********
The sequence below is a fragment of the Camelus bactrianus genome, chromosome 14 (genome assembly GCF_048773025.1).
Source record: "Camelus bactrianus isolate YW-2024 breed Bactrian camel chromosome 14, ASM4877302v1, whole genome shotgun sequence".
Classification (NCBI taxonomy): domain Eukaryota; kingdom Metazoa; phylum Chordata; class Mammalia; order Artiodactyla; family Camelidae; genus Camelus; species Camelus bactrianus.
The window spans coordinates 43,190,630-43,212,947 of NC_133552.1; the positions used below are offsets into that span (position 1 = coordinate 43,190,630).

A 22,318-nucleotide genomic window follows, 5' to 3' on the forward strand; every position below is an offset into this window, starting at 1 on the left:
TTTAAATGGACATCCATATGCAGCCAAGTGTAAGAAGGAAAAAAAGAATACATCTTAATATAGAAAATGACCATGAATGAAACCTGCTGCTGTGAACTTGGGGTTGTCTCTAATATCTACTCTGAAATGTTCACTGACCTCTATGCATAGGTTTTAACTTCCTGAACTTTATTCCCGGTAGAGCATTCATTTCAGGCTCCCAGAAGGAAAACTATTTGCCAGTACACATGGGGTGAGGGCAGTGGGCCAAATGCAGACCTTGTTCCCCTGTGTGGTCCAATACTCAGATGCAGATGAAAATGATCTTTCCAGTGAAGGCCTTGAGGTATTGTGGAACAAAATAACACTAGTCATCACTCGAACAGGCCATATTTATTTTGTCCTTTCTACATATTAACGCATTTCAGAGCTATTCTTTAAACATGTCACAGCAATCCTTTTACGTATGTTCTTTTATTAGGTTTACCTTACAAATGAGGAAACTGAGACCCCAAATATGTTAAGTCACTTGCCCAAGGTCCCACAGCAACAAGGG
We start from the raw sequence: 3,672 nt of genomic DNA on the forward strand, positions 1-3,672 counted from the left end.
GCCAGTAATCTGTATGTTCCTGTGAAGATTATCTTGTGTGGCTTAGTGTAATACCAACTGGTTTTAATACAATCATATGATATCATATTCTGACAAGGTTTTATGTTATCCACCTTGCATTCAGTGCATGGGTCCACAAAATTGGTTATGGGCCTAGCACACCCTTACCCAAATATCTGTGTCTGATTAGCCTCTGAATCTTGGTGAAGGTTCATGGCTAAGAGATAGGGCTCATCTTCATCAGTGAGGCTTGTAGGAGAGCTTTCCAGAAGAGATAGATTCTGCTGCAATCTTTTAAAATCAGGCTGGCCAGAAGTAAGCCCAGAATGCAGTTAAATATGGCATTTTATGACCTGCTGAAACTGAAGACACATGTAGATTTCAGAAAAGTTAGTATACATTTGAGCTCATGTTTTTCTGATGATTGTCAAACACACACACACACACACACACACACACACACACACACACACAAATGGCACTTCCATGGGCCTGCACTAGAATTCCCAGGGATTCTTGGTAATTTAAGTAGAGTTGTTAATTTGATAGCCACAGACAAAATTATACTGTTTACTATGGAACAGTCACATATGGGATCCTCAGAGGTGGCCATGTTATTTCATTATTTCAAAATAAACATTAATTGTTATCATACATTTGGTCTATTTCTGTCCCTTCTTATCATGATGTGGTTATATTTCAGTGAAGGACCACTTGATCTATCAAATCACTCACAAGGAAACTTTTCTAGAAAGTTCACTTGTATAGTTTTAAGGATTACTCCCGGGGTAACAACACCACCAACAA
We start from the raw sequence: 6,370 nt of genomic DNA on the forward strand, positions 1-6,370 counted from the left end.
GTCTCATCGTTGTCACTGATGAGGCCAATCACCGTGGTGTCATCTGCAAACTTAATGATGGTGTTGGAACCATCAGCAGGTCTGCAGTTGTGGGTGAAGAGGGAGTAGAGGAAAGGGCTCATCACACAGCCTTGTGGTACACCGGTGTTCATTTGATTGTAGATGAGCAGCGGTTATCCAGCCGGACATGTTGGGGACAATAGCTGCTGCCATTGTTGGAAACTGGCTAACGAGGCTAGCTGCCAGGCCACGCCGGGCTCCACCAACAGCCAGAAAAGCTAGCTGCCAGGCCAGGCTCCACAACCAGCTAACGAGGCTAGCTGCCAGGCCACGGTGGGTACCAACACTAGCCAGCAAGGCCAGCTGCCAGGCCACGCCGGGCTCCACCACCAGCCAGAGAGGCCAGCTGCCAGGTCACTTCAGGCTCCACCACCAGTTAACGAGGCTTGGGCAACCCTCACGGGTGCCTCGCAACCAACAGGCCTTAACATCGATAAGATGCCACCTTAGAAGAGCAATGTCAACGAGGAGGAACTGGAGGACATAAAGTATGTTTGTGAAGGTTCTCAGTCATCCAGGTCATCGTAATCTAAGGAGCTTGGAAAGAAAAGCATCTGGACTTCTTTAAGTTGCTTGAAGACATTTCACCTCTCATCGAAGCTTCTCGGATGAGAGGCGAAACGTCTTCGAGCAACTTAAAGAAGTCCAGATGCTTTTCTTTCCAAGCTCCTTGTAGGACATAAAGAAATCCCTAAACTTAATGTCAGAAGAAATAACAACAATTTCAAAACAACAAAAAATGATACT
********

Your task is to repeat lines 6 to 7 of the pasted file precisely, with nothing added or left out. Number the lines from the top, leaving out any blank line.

TTTAAATGGACATCCATATGCAGCCAAGTGTAAGAAGGAAAAAAAGAATACATCTTAATATAGAAAATGACCATGAATGAAACCTGCTGCTGTGAACTTGGGGTTGTCTCTAATATCTACTCTGAAATGTTCACTGACCTCTATGCATAGGTTTTAACTTCCTGAACTTTATTCCCGGTAGAGCATTCATTTCAGGCTCCCAGAAGGAAAACTATTTGCCAGTACACATGGGGTGAGGGCAGTGGGCCAAATGCAGACCTTGTTCCCCTGTGTGGTCCAATACTCAGATGCAGATGAAAATGATCTTTCCAGTGAAGGCCTTGAGGTATTGTGGAACAAAATAACACTAGTCATCACTCGAACAGGCCATATTTATTTTGTCCTTTCTACATATTAACGCATTTCAGAGCTATTCTTTAAACATGTCACAGCAATCCTTTTACGTATGTTCTTTTATTAGGTTTACCTTACAAATGAGGAAACTGAGACCCCAAATATGTTAAGTCACTTGCCCAAGGTCCCACAGCAACAAGGG
We start from the raw sequence: 3,672 nt of genomic DNA on the forward strand, positions 1-3,672 counted from the left end.